In my thirties, I recall saying, “Wait. What? I don’t get it. I should get it. When I was fourteen, one of my brothers died soon after birth. When I was twenty-one, my forty-one-year-old aunt died. People die. Grandparents die, but not my grandfather.”
Pepere Lebel loved me as one of those people the experts say we need in order to thrive, ones whose eyes light up when we enter the room, ones whose special smile aims straight to our heart. Psychologists know that even children raised with trauma can grow into happy, healthy adults if at least one person– a coach, a parent, a teacher, a neighbor, a mentor—cares.
It takes one person who appreciates that teal is your favorite color, that you’ve learned Frere Jacques in French and sings it with you, who gestures for you the difference between right and left and what it means when older kids say words like freshman, sophomore, junior, and senior. That one person knows you prefer the theater to school and, so, invents improv games for you. That one person who, just like you, would rather be outside than inside. So you hold hands and walk out the door to go skating at the local ice rink.
To grow, we need people who see us, treasure us, who help us build pillow forts or teach us to sew even if they don’t know how, especially if they don’t know how.
My father’s father taught me the lyrics to all the Maine college songs while his age-spotted fingers danced across his piano keys as I dangled my six-year-old legs next to him. He winked at me and pointed to his earlobe which I was to pull to get him to blow Cherry Blend smoke rings from his corncob pipe in shapes I’d request. I assumed he’d live forever. He was supposed to know my children, bounce them on his lap as he did me. My grandkids would know him too; the unlikelihood of his ageing to the mid-100s evaded me.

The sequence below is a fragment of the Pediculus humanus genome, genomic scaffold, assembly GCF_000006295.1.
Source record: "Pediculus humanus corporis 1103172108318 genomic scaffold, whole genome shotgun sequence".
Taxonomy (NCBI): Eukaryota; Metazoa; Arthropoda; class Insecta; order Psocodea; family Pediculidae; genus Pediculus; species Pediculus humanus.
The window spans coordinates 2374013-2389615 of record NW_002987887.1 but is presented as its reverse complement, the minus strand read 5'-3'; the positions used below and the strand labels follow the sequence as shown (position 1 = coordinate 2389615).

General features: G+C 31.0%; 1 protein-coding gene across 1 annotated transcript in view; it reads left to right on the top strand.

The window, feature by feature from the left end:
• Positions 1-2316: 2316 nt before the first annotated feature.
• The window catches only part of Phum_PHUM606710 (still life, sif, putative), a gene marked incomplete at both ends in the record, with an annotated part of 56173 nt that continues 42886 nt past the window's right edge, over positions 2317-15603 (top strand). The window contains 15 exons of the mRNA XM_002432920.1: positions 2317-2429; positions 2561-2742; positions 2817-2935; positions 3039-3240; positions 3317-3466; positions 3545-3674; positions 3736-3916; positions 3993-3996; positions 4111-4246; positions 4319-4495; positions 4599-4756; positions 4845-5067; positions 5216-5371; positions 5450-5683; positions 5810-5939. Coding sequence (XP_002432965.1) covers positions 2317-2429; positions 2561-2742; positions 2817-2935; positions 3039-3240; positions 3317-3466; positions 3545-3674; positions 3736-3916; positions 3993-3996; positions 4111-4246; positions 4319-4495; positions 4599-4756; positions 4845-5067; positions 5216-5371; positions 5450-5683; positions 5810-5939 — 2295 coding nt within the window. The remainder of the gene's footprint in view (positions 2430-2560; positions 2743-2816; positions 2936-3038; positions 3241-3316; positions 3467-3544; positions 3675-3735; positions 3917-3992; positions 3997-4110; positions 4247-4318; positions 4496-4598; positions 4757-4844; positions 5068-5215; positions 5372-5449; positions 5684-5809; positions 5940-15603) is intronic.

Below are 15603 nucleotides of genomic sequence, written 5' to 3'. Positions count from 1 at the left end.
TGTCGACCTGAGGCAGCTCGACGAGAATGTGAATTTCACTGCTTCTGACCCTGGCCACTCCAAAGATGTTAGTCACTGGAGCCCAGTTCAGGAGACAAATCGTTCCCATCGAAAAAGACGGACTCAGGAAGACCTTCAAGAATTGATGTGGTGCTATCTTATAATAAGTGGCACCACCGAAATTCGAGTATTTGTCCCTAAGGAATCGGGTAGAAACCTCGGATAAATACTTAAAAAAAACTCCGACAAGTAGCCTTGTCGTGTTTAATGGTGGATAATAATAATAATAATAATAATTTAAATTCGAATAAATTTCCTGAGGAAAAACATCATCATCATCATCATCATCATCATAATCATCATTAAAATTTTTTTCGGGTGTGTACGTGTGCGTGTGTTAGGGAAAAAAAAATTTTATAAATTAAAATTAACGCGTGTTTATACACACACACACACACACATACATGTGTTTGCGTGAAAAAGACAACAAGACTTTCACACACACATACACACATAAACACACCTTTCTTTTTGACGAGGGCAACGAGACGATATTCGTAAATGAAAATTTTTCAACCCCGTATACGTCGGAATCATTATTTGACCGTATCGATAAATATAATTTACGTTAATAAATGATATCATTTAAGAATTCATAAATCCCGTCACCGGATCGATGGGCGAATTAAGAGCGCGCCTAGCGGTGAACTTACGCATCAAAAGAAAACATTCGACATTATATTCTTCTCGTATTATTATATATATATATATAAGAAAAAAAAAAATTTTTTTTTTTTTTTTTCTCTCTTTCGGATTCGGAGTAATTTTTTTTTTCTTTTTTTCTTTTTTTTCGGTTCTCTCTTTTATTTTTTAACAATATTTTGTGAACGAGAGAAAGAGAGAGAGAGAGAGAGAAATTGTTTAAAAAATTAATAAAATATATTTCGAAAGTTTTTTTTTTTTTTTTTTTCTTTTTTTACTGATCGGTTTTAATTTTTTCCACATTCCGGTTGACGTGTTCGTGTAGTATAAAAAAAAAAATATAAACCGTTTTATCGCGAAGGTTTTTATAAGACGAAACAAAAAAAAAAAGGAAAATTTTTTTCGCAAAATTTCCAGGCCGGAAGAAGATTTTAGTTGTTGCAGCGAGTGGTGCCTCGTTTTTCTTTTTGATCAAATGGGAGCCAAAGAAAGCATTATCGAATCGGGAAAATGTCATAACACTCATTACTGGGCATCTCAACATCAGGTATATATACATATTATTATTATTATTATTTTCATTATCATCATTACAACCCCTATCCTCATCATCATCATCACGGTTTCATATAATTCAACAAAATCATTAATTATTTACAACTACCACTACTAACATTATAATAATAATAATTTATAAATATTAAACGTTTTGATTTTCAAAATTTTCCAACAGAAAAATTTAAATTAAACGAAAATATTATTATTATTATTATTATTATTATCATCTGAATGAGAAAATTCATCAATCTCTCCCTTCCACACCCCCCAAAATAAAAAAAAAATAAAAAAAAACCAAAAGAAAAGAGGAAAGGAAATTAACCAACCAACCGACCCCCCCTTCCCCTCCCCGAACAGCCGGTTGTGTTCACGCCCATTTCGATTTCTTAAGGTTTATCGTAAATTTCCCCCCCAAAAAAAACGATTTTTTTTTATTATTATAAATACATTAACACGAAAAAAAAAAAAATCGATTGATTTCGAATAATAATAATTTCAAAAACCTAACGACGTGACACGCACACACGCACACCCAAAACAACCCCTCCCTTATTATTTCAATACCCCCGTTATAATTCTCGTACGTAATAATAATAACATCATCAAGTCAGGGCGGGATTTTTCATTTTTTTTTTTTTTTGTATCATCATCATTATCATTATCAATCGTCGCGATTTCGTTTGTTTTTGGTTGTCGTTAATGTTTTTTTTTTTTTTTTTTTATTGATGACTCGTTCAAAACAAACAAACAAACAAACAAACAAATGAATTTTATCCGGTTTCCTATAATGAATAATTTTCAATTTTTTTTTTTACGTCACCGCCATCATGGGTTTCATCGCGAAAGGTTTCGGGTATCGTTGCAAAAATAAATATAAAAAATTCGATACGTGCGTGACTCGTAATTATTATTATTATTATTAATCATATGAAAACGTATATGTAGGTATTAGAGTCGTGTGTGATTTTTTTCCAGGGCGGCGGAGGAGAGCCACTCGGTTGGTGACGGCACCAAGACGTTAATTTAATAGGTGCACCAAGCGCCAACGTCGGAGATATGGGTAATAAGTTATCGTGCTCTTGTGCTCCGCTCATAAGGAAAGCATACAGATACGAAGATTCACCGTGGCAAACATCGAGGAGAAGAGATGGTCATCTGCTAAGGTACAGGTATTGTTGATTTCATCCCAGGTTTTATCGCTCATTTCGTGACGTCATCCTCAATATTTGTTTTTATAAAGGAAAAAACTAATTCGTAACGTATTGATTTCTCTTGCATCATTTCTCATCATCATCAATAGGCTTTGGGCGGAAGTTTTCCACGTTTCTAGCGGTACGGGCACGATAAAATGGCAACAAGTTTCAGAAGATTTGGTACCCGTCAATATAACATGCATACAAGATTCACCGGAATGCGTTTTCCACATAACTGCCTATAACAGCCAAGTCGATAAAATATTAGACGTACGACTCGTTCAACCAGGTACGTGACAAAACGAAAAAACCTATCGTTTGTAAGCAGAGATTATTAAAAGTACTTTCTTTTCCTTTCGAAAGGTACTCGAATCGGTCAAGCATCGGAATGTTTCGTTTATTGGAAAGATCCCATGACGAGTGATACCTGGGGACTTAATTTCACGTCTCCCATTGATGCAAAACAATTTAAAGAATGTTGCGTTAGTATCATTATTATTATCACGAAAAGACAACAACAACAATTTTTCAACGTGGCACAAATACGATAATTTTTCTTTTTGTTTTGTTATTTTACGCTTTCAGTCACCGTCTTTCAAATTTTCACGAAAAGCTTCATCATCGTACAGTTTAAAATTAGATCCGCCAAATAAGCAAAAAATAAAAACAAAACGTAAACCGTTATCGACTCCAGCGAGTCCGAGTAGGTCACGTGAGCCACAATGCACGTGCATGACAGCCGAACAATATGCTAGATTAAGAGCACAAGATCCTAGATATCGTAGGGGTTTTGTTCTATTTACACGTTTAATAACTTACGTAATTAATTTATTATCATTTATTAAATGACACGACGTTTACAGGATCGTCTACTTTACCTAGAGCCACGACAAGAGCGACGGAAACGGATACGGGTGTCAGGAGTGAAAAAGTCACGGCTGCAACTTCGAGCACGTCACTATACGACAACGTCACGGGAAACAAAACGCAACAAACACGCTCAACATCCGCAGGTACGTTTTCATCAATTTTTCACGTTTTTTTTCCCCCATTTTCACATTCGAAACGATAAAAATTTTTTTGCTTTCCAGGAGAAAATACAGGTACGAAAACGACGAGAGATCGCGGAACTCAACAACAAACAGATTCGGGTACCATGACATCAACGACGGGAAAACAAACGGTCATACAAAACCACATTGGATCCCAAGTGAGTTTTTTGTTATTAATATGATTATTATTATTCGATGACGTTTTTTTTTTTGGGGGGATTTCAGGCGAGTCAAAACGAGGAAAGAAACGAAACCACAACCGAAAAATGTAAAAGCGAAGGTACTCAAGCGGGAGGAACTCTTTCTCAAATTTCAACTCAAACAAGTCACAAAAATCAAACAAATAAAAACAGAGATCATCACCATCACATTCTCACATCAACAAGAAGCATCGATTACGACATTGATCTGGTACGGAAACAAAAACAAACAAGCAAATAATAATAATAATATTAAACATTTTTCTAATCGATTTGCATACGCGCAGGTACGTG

And then one morning, he played nine holes of golf, strolled home, asked my grandmother about her knitting, ate lunch, sat in his chair and died. Just like that. Gone.
“What a way to go,” everyone said. But I didn’t want him to go at all. I kept thinking, “Wait. What? Death? I don’t get it.”
And now ‘tis the season for jolly. I still do not fully get death. I do get that we have all faced living deaths this year, death of togetherness, death of hugging that one person, or those people, death of jobs for some, death of assets for others and the real end-of-life death for many. I do know the richness in our memories of those beloveds, even with what we might call the poverty of Covid, climate crisis and political strife. I do know we become who we are through those special ones, the ones who assured us we belong here.
This holiday season, may you track down your one person, or more than one person and, if alive, hear them laugh on the phone, giggle with them on face time. If not alive, read their letters, listen to their old messages or their top ten tunes, or drink your coffee from the mug they gifted you. And may you be that person for someone because, even not fully understanding it, death teaches us what matters in life. As individual persons, we need love and a sense of belonging. As people, we need the gifts in eyes lit up and hearts open.